• getting paid (stupidly) fewer eggs than I deserved for being the written voice of the Crumpler brand for a decade;
  • writing/editing freebies for causes I believe in;
  • getting paid the same freelance word per egg rate at a major Australian media outlet for more than a decade (whatever happened to the CPI?); and
  • getting an Australia Council egg grant for one blissful year of not having to work as hard on my professional writing business and teaching.

Overland editor and author Jeff Sparrow recently wrote in New Matilda about why creatives put up with no eggs, throwing a decent left hook at the culture of internship (Overland previously didn’t give eggs to its bloggers, but I believe it now does? Feedback welcome). Jeff bemoaned a culture in which writers accept conditions and eggs (or lack thereof) that heavily unionised blue-collar workers would never accept – that freakin’ free-range chickens wouldn’t and don’t accept! At the same time, he raised the point that there is not necessarily a connect between eggs, writing and value (something I’ve boiled on about before).

In keeping with the practical bent of this blog, I’m not going to weigh into that debate. Except to say that every chicken is worth his/her eggs. I believe that every word written for a commercial publication, whether online or in print, should be paid some eggs. And the better the line, the bigger the fish at the end, yeah? Or fish egg? Caviar anyone?

When it is made clear from the outset that we won’t get an egg for our writing, it is obviously up to us whether or not to accept the fry pan. I know I won’t be paid eggs for poems I have published in Arena. However, I send poems to Arena because I trust their editorial judgment, I get readers for my poems, and I get gift subscriptions. I write journalism for The Big Issue, which gives smaller eggs than most print magazines, but publishes content that many magazines won’t touch. And you’re also contributing to a good cause.

What pisses me off is the profiteers. Those who will in a lovely, cuddly way say they’re giving writers opportunities, but are actually making a decent dozen eggs times twenty out of people’s desperate desire/need/hope for a byline. Some cases in point:

  • an Australian online entertainment magazine that features high quality photography, banner ads from the Bank of Melbourne and pays its writers 0.1 eggs per word. I guess the Bank of Melbourne can help the magazine calculate what each article adds up to, and then the publishers can laugh all the way to them.
  • A semi-independent publisher who puts out a print book per year and runs a website (but doesn’t pay writers, but has noice banner ads). The publisher formerly paid its many writers nominal eggs for work in the print book. This year, however, those eggs were taken from the pan. With no fanfare. The publisher has now moved into another subject area and will be publishing a second book annually.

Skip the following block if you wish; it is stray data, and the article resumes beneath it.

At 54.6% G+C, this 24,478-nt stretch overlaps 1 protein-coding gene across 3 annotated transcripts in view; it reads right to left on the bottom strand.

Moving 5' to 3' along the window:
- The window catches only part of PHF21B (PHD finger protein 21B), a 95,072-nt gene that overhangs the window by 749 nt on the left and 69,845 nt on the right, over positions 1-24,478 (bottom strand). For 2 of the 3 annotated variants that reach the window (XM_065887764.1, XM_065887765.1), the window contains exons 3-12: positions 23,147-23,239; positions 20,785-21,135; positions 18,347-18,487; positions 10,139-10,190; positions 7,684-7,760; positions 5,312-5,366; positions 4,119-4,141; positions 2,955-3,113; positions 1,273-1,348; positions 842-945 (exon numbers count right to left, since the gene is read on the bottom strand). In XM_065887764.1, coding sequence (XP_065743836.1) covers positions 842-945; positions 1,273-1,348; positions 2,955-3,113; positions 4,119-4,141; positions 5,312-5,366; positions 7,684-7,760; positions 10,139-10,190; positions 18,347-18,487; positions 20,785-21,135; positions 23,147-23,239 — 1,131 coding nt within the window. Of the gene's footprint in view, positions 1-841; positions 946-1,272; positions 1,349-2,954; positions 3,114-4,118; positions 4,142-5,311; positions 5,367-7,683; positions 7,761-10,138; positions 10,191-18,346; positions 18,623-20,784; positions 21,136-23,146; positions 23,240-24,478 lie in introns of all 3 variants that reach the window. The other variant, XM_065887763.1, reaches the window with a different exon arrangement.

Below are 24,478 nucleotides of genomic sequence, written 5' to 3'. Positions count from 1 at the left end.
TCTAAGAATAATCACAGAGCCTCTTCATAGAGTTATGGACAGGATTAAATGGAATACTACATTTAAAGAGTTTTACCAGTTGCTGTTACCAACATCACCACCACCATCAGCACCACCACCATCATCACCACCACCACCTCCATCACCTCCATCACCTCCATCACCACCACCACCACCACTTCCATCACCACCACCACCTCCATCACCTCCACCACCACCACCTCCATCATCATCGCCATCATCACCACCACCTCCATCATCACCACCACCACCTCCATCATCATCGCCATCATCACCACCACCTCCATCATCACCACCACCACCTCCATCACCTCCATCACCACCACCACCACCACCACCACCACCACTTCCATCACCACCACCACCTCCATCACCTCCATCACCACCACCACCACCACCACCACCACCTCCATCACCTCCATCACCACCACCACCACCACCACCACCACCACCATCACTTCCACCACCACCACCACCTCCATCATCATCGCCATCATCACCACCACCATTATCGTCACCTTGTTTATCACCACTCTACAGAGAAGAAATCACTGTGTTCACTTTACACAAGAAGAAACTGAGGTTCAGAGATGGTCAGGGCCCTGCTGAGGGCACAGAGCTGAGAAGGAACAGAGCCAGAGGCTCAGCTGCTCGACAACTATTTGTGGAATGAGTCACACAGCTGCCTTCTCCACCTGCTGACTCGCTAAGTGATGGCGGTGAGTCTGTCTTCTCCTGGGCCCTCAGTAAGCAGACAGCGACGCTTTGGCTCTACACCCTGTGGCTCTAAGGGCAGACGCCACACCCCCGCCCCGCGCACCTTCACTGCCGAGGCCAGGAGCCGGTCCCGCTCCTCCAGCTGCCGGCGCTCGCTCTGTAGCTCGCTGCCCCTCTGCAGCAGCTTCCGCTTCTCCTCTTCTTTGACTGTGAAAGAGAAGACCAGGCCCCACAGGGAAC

• A blog/magazine/hybrid of radical, on-the-edge crazy as all shit man writing/art, etc. They proudly don’t pay anyone. Because, the editor says, no one ever paid me! A friend contributed a poem. I thought I’d check it out. I clicked some links and found that this no pay for writers site included a full page of available merchandise. Yes, you can buy a baby’s jumpsuit with the site’s logo for 65 eggs! Plus shipping. My friend was way pissed off. He contacted the editor and accused him of being a profiteer. The guy threatened to beat up my friend before saying, It’s the internet, man, no one gets paid. I told my friend about the eggs I’d been paid for online writing over the years and on and on the battle cooked…

… as it does and will for all writers. Especially if we consider what has happened with the digitisation of music. What will the next five years (let alone decade) hold for writers when books freely pass from screen to screen like a song in MP3 format? Oh, well, I guess we can all just do highly paid live gigs like the thousands of musicians that now seem so happy to come to Australia.

You might not realise it, but we’re back to where we started. That portal I mentioned. The Return of the Dalek: I’m writing this and not getting an egg…

I chose to write this blog and knew there were no eggs. I believe, however, I’m worth some eggs. But I do understand that it is a question of the funding hatching, etc. However, Going Down Swinging and all literary journals will, hopefully, catch on and realise the web ain’t free anymore. It’s no longer a free-range heaven for publishers.

And writers who aren’t getting eggs should be boiling a little more vigorously.


Paul Mitchell is a past Going Down Swinging contributor and features in issues No. 19No. 23, No. 28 and No. 30. Paul’s books are Dodging the Bull (short fiction), Awake Despite the Hour and Minorphysics (both poetry).